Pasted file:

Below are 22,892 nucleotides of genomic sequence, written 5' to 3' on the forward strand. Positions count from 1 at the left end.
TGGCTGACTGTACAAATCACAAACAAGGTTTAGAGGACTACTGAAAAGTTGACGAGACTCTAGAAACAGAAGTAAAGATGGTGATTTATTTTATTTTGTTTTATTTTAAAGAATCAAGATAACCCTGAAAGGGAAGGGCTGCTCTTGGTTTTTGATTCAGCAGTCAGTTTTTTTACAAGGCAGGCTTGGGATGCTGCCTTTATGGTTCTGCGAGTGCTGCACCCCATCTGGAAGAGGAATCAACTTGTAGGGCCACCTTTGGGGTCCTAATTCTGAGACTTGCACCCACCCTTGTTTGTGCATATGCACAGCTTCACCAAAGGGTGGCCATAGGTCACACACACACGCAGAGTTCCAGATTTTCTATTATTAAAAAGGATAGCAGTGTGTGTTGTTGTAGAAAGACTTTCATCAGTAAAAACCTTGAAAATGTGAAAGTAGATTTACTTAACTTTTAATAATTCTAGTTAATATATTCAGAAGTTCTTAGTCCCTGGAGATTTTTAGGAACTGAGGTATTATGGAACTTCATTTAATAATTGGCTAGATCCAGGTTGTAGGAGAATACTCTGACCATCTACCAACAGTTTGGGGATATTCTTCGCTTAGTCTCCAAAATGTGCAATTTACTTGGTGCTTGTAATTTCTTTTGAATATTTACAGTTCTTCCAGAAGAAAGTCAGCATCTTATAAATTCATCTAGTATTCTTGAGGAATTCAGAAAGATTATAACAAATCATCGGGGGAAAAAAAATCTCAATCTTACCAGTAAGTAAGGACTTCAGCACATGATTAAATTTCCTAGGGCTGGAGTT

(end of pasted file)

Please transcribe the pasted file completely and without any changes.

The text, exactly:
Below are 22,892 nucleotides of genomic sequence, written 5' to 3' on the forward strand. Positions count from 1 at the left end.
TGGCTGACTGTACAAATCACAAACAAGGTTTAGAGGACTACTGAAAAGTTGACGAGACTCTAGAAACAGAAGTAAAGATGGTGATTTATTTTATTTTGTTTTATTTTAAAGAATCAAGATAACCCTGAAAGGGAAGGGCTGCTCTTGGTTTTTGATTCAGCAGTCAGTTTTTTTACAAGGCAGGCTTGGGATGCTGCCTTTATGGTTCTGCGAGTGCTGCACCCCATCTGGAAGAGGAATCAACTTGTAGGGCCACCTTTGGGGTCCTAATTCTGAGACTTGCACCCACCCTTGTTTGTGCATATGCACAGCTTCACCAAAGGGTGGCCATAGGTCACACACACACGCAGAGTTCCAGATTTTCTATTATTAAAAAGGATAGCAGTGTGTGTTGTTGTAGAAAGACTTTCATCAGTAAAAACCTTGAAAATGTGAAAGTAGATTTACTTAACTTTTAATAATTCTAGTTAATATATTCAGAAGTTCTTAGTCCCTGGAGATTTTTAGGAACTGAGGTATTATGGAACTTCATTTAATAATTGGCTAGATCCAGGTTGTAGGAGAATACTCTGACCATCTACCAACAGTTTGGGGATATTCTTCGCTTAGTCTCCAAAATGTGCAATTTACTTGGTGCTTGTAATTTCTTTTGAATATTTACAGTTCTTCCAGAAGAAAGTCAGCATCTTATAAATTCATCTAGTATTCTTGAGGAATTCAGAAAGATTATAACAAATCATCGGGGGAAAAAAAATCTCAATCTTACCAGTAAGTAAGGACTTCAGCACATGATTAAATTTCCTAGGGCTGGAGTT